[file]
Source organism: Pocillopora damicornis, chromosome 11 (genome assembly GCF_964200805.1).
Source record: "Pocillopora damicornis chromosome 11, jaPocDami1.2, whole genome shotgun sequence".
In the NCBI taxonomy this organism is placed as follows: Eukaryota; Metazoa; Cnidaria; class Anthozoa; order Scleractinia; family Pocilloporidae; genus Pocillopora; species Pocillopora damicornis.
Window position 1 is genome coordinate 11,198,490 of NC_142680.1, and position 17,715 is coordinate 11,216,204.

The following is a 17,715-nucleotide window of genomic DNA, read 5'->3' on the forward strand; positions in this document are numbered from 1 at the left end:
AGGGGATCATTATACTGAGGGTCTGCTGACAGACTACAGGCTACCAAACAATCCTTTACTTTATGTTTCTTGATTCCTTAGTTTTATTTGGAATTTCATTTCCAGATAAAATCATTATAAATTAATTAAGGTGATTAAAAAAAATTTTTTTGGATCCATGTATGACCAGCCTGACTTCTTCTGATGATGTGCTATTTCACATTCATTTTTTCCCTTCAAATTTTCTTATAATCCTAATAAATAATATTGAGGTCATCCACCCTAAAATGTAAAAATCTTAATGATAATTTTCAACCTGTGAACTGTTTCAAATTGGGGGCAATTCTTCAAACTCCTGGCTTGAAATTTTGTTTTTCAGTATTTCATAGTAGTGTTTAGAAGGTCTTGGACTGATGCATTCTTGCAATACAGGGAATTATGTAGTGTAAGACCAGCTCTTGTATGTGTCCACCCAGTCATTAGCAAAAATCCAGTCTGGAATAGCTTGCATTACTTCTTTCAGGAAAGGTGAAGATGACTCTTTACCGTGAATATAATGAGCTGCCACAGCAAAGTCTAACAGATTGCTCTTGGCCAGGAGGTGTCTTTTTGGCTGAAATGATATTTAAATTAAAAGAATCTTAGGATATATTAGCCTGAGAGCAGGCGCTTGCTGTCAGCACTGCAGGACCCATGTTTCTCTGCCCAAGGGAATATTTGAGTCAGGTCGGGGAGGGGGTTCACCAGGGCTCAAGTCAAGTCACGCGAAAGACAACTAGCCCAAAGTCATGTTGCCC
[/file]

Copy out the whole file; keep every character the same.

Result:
Source organism: Pocillopora damicornis, chromosome 11 (genome assembly GCF_964200805.1).
Source record: "Pocillopora damicornis chromosome 11, jaPocDami1.2, whole genome shotgun sequence".
In the NCBI taxonomy this organism is placed as follows: Eukaryota; Metazoa; Cnidaria; class Anthozoa; order Scleractinia; family Pocilloporidae; genus Pocillopora; species Pocillopora damicornis.
Window position 1 is genome coordinate 11,198,490 of NC_142680.1, and position 17,715 is coordinate 11,216,204.

The following is a 17,715-nucleotide window of genomic DNA, read 5'->3' on the forward strand; positions in this document are numbered from 1 at the left end:
AGGGGATCATTATACTGAGGGTCTGCTGACAGACTACAGGCTACCAAACAATCCTTTACTTTATGTTTCTTGATTCCTTAGTTTTATTTGGAATTTCATTTCCAGATAAAATCATTATAAATTAATTAAGGTGATTAAAAAAAATTTTTTTGGATCCATGTATGACCAGCCTGACTTCTTCTGATGATGTGCTATTTCACATTCATTTTTTCCCTTCAAATTTTCTTATAATCCTAATAAATAATATTGAGGTCATCCACCCTAAAATGTAAAAATCTTAATGATAATTTTCAACCTGTGAACTGTTTCAAATTGGGGGCAATTCTTCAAACTCCTGGCTTGAAATTTTGTTTTTCAGTATTTCATAGTAGTGTTTAGAAGGTCTTGGACTGATGCATTCTTGCAATACAGGGAATTATGTAGTGTAAGACCAGCTCTTGTATGTGTCCACCCAGTCATTAGCAAAAATCCAGTCTGGAATAGCTTGCATTACTTCTTTCAGGAAAGGTGAAGATGACTCTTTACCGTGAATATAATGAGCTGCCACAGCAAAGTCTAACAGATTGCTCTTGGCCAGGAGGTGTCTTTTTGGCTGAAATGATATTTAAATTAAAAGAATCTTAGGATATATTAGCCTGAGAGCAGGCGCTTGCTGTCAGCACTGCAGGACCCATGTTTCTCTGCCCAAGGGAATATTTGAGTCAGGTCGGGGAGGGGGTTCACCAGGGCTCAAGTCAAGTCACGCGAAAGACAACTAGCCCAAAGTCATGTTGCCC